Fabaroni was a project from the How to Make (Almost) Anything Class of Fall 2007 (MIT) who decided to build a 3D Printer from scratch. They started to test the best material to use for this project. They choose food. After several tests they selected Pasta Dough.
“We looked at inspirations from prior fab folks who had built 3D printers from scratch, and decided to loosely follow the Fab@Home design [...] We were still undecided about whether we should use a material that required melting, or just one that requires shearing to flow [...] Food was chosen because its easy to obtain, non-toxic, and easy to clean up [...] Eleven food items (or combinations) were tested using syringes and nozzles in the CBA lab [cheese wiz, chocolate, chocolate sauce, marshmellow fluff, vanilla frosting, gummy bears, marzipan, oiled marzipan, pasta dough and peanut butter]. Group members tried to make single lines, taller structures, and looked for stable consistency. The winner was Pasta Dough for its good structure and speedy drying properties (good consistency, hardens pretty quickly, flows well)”
Mike Knuepfel explains where he got the idea of the “Keyboard Frequency Sculpture”
I’ve been thinking about and exploring the idea of using 3D rapid prototyping techniques to create sculptural data visualizations. One idea was to have elements or data of the sculpture represent the object itself. I didn’t really have any great ideas for a particular data set and was having trouble explaining my idea to people. I settled on mapping the frequency of each letter in the alphabet onto a key on the keyboard. I used this chart from wikipedia for the frequency of each letter.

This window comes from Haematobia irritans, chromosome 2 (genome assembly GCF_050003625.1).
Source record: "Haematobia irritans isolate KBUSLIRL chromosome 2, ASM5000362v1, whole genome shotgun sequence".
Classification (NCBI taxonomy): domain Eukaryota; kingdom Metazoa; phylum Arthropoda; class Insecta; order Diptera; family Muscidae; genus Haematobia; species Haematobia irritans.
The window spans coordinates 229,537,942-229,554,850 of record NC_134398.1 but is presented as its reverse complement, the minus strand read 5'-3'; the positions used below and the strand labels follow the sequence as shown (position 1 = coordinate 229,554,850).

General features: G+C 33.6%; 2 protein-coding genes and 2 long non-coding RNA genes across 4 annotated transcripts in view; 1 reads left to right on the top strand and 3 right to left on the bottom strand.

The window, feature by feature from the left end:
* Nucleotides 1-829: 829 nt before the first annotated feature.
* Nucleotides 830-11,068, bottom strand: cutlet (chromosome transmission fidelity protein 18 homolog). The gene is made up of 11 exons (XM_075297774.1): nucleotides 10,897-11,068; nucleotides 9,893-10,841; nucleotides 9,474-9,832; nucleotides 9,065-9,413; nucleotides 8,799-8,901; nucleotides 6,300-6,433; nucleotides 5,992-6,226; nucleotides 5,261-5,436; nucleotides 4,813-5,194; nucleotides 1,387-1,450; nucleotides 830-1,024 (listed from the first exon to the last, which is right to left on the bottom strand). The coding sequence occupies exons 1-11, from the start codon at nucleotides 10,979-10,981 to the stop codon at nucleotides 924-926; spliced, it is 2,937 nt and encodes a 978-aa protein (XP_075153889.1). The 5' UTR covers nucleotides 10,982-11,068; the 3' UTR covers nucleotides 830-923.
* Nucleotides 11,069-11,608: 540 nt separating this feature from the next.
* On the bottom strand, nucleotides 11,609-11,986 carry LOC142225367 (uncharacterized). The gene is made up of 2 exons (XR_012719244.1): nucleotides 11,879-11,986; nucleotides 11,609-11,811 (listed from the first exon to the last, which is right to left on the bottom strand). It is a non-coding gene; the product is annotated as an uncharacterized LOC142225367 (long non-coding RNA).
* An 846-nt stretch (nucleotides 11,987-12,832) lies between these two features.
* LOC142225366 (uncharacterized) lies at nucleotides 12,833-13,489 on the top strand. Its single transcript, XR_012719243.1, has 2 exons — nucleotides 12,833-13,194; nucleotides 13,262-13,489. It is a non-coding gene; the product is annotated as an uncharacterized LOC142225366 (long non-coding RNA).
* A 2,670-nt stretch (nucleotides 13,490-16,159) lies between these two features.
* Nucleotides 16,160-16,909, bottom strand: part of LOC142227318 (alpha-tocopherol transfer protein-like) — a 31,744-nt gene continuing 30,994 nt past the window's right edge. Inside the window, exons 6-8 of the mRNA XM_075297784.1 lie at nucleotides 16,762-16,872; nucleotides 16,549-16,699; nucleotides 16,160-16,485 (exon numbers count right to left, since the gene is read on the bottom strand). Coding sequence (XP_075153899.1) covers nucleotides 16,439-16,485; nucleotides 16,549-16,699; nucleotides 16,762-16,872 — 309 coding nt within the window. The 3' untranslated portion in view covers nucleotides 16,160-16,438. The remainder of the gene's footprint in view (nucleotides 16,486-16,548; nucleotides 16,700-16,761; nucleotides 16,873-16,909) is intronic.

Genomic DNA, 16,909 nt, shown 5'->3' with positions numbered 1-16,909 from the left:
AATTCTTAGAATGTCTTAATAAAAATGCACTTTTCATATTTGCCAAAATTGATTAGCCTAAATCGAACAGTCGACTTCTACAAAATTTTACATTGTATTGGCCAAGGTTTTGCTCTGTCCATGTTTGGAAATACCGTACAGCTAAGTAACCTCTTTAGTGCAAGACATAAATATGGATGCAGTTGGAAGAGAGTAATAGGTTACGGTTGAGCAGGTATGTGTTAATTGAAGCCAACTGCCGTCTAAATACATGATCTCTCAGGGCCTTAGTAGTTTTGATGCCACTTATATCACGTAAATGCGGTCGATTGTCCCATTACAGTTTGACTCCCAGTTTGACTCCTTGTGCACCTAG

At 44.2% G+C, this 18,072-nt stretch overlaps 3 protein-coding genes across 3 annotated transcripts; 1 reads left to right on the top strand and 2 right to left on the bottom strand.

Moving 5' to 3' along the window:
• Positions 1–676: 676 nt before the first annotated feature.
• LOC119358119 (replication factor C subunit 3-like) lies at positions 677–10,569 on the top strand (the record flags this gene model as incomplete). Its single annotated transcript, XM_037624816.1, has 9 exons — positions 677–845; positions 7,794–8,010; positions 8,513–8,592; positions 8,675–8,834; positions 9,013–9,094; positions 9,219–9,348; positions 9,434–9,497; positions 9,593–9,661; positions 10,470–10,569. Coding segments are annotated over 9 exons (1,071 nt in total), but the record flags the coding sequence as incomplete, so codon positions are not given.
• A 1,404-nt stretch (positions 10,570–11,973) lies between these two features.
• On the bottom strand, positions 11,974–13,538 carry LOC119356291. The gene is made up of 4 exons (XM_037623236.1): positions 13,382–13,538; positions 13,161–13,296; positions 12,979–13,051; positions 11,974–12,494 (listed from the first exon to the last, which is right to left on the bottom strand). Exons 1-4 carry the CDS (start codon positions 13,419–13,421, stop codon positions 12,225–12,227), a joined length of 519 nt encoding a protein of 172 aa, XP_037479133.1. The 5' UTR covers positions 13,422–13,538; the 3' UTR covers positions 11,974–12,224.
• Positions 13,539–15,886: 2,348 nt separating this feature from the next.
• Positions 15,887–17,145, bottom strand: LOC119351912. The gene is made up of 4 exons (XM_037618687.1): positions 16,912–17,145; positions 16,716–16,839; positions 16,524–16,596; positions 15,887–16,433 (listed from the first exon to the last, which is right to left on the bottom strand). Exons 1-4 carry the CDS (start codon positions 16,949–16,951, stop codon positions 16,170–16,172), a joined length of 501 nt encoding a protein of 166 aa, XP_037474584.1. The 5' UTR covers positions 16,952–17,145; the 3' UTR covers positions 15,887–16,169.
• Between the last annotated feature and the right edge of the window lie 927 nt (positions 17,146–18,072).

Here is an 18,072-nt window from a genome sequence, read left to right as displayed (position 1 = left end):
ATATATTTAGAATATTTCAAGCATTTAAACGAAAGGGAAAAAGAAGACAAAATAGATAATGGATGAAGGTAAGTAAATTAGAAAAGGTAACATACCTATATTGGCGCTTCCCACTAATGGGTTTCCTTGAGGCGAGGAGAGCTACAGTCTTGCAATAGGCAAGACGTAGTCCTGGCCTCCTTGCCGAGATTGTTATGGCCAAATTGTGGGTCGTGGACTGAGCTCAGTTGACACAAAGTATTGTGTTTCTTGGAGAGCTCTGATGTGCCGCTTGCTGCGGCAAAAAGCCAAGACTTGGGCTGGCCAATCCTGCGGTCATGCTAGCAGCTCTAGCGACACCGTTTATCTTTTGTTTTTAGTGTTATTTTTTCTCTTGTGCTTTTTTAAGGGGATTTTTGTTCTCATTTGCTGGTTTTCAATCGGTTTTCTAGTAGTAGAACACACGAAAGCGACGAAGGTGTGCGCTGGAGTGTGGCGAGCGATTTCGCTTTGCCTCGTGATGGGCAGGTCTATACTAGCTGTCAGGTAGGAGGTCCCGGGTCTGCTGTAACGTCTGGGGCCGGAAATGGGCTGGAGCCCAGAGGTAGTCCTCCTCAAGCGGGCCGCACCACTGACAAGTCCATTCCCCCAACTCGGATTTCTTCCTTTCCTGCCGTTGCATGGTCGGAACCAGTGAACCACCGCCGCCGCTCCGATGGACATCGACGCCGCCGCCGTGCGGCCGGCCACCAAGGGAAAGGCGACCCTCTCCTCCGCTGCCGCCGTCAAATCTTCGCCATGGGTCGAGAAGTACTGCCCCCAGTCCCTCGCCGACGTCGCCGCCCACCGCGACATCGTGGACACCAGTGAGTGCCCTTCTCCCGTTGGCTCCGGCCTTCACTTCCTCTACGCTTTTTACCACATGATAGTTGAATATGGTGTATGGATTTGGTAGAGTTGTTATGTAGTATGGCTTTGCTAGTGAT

Key frequency mapped to height of 3D printed keyboard keys
Marianne is a national emblem of France and an allegory of Liberty and Reason. She represents France as a state, and its values. She is displayed in many places in France and holds a place of honor in town halls and law courts.
In 1999, Laeticia Casta (famous French model) was ranked first in a national survey ordered by the “Association des Maires de France” to decide who should be the new model for the bust of Marianne. She became the model of Marianne for the year 2000.
Cornell University Chronicle online journal has an interesting story about the use of 3D scanning and printing to replicate cuneiform tablets from ancient Mesopotamia in the Lab of Hod Lipson, associate professor of mechanical and aerospace engineering.
A Next Engine desktop 3D scanner was used to take 3D laser scans of the tablets. After scanning, the accompanying software, ScanStudio HD was used for post-processing and outputting 3D printable files of the tablets. With the VRML file format, prototypes were made (using ZCorp powder-based ink-jet printers) that match the look of the original tablets in color and texture. The software also has the ability to output the files in STL format for creating prints using other printing technologies (FDM, SLA, etc.) that do not retain color and texture matching.
Original and 3D-printed cuneiform tablets: Left: original; Middle: 3D-printed reproduction; Right: Enlarged (x2) reproduction. Produced on ZCorp ZPrinter 650.